Genre: Adventure (#2 in the Ethan Gage series – I didn’t read #1)
Blurb: (From Goodreads) Surviving murderous thieves, a nerve-racking sea voyage, and the deadly sands of Egypt with Napoleon’s army, American adventurer Ethan Gage solved a five-thousand-year-old riddle with the help of a mysterious medallion. But the danger is only beginning. . . .
Gage finds himself hurled into the Holy Land in dogged pursuit of an ancient Egyptian scroll imbued with magic, even as Bonaparte launches his 1799 invasion of Israel, which will climax at the epic siege of Acre. Pursuing Napoleon to France, where the general hopes ancient secrets will catapult him to power, the wily and inventive Gage faces old enemies with unlikely new friends, and must use wit, humor, derring-do, and an archaeological key to prevent dark powers from seizing control of the world.
What I didn’t like: Sometimes all the riddles and puzzles were a bit confusing, though maybe this is so you don’t think about them to much so you don’t see that they are just a lot of guessing or hoping on the character’s parts. The main thing that was disappointing was after they went through quite a lot to get the item they were seeking, the item is just one of 10 or so items (I forgot the exact number) and is like a table of contents for these items. It isn’t the wealth or knowledge they worked so hard to get. (I don’t want to give anything away her so I am being vague). I ending is also a bit blah – doesn’t really make we want to pick up the next book. I could, it would be an okay read, but not a must have. (Oh, and as an aside – Ethan Gage, the main rouge in the story, sleeps with a virgin he proposes to love then leaves her without so much as a kiss goodbye. Bad man. Very Bad man. The author tries to redeem him by having him propose to said woman later in the story, but I still don’t buy it. No redemption in my eyes.)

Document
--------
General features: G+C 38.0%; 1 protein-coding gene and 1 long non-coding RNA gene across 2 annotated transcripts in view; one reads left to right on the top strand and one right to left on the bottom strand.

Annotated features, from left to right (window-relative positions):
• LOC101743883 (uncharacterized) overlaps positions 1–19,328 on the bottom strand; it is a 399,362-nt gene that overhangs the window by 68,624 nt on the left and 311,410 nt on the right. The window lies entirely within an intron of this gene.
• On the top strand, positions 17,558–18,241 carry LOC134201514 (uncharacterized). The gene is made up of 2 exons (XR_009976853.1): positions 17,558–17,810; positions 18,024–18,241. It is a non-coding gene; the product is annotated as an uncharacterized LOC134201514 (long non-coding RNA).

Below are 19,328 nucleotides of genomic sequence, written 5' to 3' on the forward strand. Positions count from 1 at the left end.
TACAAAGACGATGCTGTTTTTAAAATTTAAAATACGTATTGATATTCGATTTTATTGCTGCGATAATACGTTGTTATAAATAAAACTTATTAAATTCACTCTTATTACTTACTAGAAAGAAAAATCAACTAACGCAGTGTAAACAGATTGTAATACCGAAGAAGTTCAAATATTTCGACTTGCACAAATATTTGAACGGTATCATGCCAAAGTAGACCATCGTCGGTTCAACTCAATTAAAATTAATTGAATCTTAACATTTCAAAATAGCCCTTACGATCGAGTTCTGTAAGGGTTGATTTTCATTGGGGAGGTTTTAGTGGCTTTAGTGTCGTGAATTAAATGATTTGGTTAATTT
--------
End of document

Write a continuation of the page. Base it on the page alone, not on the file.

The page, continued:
What I liked: It was well written – good dialogue, generally good story, it definitely moves right along. Very creative scenes, and as many characters repeat throughout the story, it seems that Ethan Gage can not be killed. It’s okay though, you do want him to carry on, and his near death experiences are not too far-fetched. It was nice that I didn’t have to read the first book to enjoy this one. I also enjoyed the narrator, Jeff Woodman. He easily convinced me of the characters he portrayed.